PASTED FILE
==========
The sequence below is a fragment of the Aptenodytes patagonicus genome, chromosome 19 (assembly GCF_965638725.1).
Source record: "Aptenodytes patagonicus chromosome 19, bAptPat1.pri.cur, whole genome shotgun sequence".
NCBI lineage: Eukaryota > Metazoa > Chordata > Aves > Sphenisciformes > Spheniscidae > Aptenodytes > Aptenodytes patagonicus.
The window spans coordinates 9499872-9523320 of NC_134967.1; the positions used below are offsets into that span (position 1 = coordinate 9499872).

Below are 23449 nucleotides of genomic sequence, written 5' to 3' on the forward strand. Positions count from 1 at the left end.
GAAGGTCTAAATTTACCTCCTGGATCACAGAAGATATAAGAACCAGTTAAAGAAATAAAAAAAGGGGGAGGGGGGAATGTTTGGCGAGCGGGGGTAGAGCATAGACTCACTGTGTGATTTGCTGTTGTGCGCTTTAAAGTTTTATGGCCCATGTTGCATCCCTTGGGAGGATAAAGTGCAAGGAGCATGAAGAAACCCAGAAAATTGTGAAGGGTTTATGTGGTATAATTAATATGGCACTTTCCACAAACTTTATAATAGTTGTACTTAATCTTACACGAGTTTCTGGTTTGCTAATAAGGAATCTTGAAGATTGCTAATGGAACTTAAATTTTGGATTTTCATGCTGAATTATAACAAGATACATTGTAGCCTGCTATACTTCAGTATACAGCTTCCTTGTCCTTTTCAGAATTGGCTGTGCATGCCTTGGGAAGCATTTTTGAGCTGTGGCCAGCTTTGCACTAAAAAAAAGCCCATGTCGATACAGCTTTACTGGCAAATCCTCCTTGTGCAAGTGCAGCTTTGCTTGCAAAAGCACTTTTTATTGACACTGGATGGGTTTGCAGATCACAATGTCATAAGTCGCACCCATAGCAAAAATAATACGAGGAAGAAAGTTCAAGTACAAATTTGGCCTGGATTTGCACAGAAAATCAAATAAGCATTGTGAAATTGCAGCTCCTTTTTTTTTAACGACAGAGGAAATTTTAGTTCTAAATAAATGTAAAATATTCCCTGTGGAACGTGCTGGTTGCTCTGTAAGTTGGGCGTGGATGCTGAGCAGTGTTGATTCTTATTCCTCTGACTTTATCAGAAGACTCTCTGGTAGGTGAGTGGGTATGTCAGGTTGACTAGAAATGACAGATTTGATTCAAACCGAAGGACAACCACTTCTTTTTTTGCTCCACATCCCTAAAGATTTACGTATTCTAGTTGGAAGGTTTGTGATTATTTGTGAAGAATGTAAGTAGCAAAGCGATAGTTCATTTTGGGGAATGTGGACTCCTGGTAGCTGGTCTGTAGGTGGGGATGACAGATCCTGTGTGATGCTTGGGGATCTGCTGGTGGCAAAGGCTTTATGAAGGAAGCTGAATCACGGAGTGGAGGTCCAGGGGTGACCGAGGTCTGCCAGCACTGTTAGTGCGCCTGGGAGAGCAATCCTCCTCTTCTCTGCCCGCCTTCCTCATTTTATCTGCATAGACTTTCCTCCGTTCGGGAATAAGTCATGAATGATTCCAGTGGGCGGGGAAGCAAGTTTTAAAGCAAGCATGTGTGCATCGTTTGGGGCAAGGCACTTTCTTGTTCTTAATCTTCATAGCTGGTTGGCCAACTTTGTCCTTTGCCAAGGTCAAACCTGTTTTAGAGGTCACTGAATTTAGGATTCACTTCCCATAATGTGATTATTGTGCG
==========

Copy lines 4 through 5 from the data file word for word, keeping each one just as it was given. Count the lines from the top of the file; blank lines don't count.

The window spans coordinates 9499872-9523320 of NC_134967.1; the positions used below are offsets into that span (position 1 = coordinate 9499872).

Below are 23449 nucleotides of genomic sequence, written 5' to 3' on the forward strand. Positions count from 1 at the left end.